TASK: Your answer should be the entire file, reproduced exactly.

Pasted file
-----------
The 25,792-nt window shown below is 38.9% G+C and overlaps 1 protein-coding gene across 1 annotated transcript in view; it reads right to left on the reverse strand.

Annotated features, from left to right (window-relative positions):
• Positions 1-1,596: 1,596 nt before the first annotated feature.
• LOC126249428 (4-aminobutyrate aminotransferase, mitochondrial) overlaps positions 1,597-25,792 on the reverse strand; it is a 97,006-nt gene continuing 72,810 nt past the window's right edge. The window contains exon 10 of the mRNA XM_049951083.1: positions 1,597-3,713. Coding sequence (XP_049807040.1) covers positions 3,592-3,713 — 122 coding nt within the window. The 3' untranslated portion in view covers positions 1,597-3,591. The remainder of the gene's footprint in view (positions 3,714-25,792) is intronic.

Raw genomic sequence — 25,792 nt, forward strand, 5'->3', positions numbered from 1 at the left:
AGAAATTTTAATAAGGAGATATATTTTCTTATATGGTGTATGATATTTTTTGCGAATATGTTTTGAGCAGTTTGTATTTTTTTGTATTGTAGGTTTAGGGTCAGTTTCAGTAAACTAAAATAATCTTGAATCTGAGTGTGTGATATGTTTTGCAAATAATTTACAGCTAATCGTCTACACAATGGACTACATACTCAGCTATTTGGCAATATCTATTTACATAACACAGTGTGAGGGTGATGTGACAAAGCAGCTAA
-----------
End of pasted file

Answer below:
The 25,792-nt window shown below is 38.9% G+C and overlaps 1 protein-coding gene across 1 annotated transcript in view; it reads right to left on the reverse strand.

Annotated features, from left to right (window-relative positions):
• Positions 1-1,596: 1,596 nt before the first annotated feature.
• LOC126249428 (4-aminobutyrate aminotransferase, mitochondrial) overlaps positions 1,597-25,792 on the reverse strand; it is a 97,006-nt gene continuing 72,810 nt past the window's right edge. The window contains exon 10 of the mRNA XM_049951083.1: positions 1,597-3,713. Coding sequence (XP_049807040.1) covers positions 3,592-3,713 — 122 coding nt within the window. The 3' untranslated portion in view covers positions 1,597-3,591. The remainder of the gene's footprint in view (positions 3,714-25,792) is intronic.

Raw genomic sequence — 25,792 nt, forward strand, 5'->3', positions numbered from 1 at the left:
AGAAATTTTAATAAGGAGATATATTTTCTTATATGGTGTATGATATTTTTTGCGAATATGTTTTGAGCAGTTTGTATTTTTTTGTATTGTAGGTTTAGGGTCAGTTTCAGTAAACTAAAATAATCTTGAATCTGAGTGTGTGATATGTTTTGCAAATAATTTACAGCTAATCGTCTACACAATGGACTACATACTCAGCTATTTGGCAATATCTATTTACATAACACAGTGTGAGGGTGATGTGACAAAGCAGCTAA